This movement deals with important concerns, given that more than half a million land species alone do not have enough natural habitat left to ensure their long-term survival.

The circular economy

Meanwhile, the idea of a circular economy – one that recovers materials to a high degree, increases product lifespan, and uses renewables – continues to attract attention. Rather than being an abstract concept, it gives people an opportunity to feel they’re doing something about sustainability at an individual level. Corporations are also able to contribute through their sustainability strategies and at a consumption level.

Design for Environment (another nineties metric) is central to both materials recovery and lifespan. It could help steer around some of the present difficulties faced in upcycling materials, where products can defy disassembly to recover their raw ingredients.

In the case of e-waste, this is generally confined to gold recovery. 

Plastic not so fantastic

Like iPhones, even lowly plastics are intricately engineered to meet precise performance standards in their first life. On being comingled with their cousins in an afterlife trundling along MRF belts, these honed qualities subsequently become diffused — bits of one, bits of another.

As a result, they have lower value (unless sorted with precision) and endure end-of-life existences under your feet in pavements, street bollards, park seats, railway sleepers and so on. Or they are sent to waste-to-energy plants.

At least this keeps them out of the sea, especially as microplastics.

Source control

There remain untold quantities of consumer items such as straws and cotton buds, which local supermarkets have or are variously committed to removing from their shelves but there are many others such as disposable women’s razors.

The obvious solution is to go back to the source and refrain from manufacturing or buying such items in the first place.  Or take a lead from the South Australian Government which has just banned plastic straws, cutlery and stirrers.

There’s a capacity too to eliminate plastic packaging altogether — the signature ingredient of those waste massifs. UK chain Waitrose, for example, has given its customers an opportunity to fill their own containers. And, serious attempts are being made in America too.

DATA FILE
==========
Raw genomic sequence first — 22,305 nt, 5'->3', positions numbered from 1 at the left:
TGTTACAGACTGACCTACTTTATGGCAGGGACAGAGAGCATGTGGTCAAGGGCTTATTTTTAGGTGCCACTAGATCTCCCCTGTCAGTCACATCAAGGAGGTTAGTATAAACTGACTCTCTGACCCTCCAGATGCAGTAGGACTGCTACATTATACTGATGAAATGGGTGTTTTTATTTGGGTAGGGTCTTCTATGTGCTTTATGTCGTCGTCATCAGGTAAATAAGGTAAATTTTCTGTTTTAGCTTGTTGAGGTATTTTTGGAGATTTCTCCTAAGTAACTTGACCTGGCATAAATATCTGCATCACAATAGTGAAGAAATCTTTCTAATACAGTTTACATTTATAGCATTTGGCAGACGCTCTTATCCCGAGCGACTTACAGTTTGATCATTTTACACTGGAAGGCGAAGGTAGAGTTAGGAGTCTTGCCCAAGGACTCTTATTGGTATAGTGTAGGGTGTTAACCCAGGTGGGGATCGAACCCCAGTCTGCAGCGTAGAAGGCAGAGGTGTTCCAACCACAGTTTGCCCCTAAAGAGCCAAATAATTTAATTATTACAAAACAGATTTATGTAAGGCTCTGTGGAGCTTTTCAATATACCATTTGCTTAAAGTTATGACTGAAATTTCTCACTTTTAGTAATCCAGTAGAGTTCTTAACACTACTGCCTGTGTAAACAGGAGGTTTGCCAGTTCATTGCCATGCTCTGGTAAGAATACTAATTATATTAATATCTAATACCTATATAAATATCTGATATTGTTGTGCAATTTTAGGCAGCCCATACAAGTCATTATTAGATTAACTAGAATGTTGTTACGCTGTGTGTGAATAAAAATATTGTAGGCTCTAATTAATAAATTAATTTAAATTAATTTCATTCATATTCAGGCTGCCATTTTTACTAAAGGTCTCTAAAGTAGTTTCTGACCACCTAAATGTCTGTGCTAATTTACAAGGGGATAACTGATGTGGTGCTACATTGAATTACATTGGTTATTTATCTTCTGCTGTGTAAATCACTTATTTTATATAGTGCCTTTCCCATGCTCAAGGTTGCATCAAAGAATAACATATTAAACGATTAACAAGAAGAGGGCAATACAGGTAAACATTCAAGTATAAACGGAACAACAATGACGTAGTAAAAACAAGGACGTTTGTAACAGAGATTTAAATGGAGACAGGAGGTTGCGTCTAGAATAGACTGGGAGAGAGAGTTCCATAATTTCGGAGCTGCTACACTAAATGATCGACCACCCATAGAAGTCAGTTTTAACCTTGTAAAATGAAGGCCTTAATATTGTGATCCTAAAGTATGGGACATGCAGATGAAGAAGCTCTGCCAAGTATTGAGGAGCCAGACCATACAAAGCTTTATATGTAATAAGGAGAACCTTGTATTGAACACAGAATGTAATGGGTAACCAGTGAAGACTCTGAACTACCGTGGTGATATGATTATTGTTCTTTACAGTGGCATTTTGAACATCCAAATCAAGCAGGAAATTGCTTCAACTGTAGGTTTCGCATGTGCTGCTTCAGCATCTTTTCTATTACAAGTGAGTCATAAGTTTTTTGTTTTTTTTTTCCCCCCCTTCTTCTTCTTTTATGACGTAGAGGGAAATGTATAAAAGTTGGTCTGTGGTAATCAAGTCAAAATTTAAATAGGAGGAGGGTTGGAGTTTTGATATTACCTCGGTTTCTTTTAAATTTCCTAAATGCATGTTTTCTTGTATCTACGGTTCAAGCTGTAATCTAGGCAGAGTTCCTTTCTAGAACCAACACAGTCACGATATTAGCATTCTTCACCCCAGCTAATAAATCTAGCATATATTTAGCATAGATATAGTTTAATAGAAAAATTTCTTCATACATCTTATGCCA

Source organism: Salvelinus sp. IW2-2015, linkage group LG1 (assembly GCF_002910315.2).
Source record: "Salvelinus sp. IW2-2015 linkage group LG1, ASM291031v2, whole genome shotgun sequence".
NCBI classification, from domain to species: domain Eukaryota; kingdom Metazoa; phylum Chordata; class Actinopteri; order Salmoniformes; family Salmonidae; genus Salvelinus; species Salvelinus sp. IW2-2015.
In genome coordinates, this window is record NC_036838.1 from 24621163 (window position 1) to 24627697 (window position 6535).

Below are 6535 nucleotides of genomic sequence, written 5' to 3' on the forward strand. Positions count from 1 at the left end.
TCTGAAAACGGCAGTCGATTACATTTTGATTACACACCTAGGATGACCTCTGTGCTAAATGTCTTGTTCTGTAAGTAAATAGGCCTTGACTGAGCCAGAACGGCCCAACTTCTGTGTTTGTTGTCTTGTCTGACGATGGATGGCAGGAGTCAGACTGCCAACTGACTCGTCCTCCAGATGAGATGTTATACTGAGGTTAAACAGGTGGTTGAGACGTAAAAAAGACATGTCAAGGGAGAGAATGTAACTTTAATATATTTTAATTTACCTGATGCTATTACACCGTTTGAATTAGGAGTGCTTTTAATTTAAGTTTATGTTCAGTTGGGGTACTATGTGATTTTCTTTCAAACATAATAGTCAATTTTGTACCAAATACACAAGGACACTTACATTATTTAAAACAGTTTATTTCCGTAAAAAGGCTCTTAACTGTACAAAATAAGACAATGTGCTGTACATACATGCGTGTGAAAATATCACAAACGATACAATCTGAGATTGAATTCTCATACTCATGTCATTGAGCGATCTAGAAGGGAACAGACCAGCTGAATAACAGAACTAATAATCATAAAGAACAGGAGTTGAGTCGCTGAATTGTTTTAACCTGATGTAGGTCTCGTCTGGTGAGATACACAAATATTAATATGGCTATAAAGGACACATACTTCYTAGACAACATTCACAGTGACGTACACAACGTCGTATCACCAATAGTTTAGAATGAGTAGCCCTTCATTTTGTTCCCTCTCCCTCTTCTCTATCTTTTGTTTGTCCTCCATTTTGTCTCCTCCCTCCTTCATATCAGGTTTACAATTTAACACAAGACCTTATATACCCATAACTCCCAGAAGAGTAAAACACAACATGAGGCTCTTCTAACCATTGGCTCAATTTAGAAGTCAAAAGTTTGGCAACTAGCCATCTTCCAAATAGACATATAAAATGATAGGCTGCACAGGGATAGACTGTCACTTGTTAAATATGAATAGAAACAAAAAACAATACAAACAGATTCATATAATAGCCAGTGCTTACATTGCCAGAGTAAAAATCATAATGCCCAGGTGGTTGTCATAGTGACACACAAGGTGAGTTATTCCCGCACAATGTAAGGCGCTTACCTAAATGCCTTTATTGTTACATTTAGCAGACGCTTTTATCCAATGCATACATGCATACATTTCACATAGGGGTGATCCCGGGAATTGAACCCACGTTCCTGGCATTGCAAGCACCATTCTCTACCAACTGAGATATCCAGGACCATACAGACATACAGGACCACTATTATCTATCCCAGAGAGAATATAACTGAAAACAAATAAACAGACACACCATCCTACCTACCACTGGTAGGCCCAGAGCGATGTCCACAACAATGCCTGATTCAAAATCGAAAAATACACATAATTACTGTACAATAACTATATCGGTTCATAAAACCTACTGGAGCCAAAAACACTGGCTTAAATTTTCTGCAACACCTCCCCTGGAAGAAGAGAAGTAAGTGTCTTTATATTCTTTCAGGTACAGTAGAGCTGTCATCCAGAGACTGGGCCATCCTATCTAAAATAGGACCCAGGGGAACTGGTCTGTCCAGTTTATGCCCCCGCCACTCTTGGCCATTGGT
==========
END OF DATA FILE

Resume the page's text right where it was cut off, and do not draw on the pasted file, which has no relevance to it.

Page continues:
Lots to do: Will Earth grant us time?

How effective might the circular economy be in curbing the excesses of free-market capitalism?  In particular, does it have the wherewithal to upcycle items (“materials recovery”) on a significant scale without being heavy-handed on energy?

Only time will tell but contemporary developments suggest it needs to be set within a wider context ­­– a legislative platform like the American Green New Deal perhaps (that has since spread to Britain) – and which some view as mapping a path towards degrowth.  

But in rapidly advancing spheres of product innovation, there’s no waiting around for governments to legislate fresh agendas, evaluate future risk or formulate appropriate regulation. The upcoming decades now being gamed by "big tech" are a case in point: we already have procedures like product stewardship and toxicology testing. 

How do such concepts fit, if at all, with the advent of nano-engineered molecular structures? It’s entirely possible that our e-waste bins at recycling centres (or heaven forbid, landfills) could one day find themselves full of quantum circuit boards or micro-drones having nanostructures with unknown environmental consequences.

That’s something for governments to mull as they grapple with mounting piles of e-waste.

Dr Peter Fisher is an Adjunct Professor at the School of Architecture & Built Environment, Deakin University.